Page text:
Why do Project Managers need to develop Emotional Intelligence?
How to successfully manage projects in order that projects meet their desired outcomes has become more significant over recent years, as project working has become a preferred and dominant form of work organization within an environment of increasing complexity (Clarke and Howell, 2009).
The success of the project is closely related to managing 6 project constraints of scope, time, cost, quality, resources, and risk as a predetermined set of project success criteria (Project Management Institute, 2013). To balance these six constraints through a project life cycle, the project managers need not only knowledge competence of understanding project management processes and their tools and techniques, and performance competence of applying their project management knowledge to archive the predetermined set of project objectives; but also personal competencies of communicating, leading, managing, cognitive ability, effectiveness and professionalism (Project Management Institute, 2007).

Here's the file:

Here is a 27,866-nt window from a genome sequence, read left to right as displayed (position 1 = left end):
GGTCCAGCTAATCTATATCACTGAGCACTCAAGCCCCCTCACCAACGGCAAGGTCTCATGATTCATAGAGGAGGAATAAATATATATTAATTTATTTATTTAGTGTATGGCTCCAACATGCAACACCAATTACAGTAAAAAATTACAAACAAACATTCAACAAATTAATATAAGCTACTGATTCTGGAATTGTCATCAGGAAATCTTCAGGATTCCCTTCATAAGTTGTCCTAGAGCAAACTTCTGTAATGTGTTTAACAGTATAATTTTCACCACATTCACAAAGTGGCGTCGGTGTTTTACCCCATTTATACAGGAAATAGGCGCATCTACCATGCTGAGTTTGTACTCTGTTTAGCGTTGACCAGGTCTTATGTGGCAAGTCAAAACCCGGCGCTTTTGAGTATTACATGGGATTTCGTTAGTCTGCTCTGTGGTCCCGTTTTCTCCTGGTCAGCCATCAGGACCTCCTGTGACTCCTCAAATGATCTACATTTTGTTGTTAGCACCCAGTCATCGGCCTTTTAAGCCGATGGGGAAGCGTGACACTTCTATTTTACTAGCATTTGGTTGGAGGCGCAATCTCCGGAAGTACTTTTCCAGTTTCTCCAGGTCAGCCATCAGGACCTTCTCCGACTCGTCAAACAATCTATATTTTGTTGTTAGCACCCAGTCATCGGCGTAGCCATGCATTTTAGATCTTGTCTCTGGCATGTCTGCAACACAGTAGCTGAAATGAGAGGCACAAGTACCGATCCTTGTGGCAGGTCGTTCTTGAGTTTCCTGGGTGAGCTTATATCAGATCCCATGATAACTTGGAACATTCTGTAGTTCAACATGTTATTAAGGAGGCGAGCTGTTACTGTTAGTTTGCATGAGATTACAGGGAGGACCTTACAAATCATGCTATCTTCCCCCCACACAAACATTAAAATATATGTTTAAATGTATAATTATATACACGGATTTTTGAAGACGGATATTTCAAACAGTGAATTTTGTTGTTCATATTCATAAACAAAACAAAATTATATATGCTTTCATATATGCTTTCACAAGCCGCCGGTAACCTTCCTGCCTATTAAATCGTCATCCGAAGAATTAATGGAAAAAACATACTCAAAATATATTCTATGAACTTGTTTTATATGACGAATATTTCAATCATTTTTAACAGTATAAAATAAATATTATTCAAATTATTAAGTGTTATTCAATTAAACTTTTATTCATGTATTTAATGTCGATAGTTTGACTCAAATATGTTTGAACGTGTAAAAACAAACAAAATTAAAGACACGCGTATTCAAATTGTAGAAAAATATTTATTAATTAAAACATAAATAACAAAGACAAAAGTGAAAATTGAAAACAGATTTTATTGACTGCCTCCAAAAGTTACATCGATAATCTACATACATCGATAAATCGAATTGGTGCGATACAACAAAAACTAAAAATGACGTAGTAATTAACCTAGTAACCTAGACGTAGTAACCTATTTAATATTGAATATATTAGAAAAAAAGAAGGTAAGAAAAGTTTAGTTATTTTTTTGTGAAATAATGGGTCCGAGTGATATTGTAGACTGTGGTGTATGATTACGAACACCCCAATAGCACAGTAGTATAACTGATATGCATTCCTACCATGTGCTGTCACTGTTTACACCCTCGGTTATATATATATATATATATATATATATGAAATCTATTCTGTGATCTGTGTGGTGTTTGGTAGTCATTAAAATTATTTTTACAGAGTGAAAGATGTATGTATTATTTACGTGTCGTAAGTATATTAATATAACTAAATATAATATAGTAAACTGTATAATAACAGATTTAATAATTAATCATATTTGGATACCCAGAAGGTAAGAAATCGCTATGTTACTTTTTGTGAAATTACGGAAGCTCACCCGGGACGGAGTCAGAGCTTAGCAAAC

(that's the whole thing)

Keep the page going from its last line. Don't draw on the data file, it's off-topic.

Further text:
Additionally, the project management literature shows a shift from a technical focus to a people focus in recent years. An essential dimension associated with the projects’ success is the personal competencies of project managers (Turner, Huemann, and Keegan, 2008).
More recently, Emotional Intelligence (EI) has been suggested as a unique area of individual differences that is likely to underpin project managers’ behaviours associated with the success of the projects (Clarke and Howell, 2009). Project managers who master EI will set themselves apart from other project managers (Mersino, 2007).
Agreeing with this trend, IMT-PM designed Emotional Intelligence (EI) courses for both on-demand PDUs and in-person corporate training a decade ago.
Emotional Intelligence (EI) is categorized as Power Skills in the PMI Talent Triangle®, and you can earn 8.25 PDUs of Power Skills when you enroll the 60 PDUs Bundle for PMP/PgMP Renewal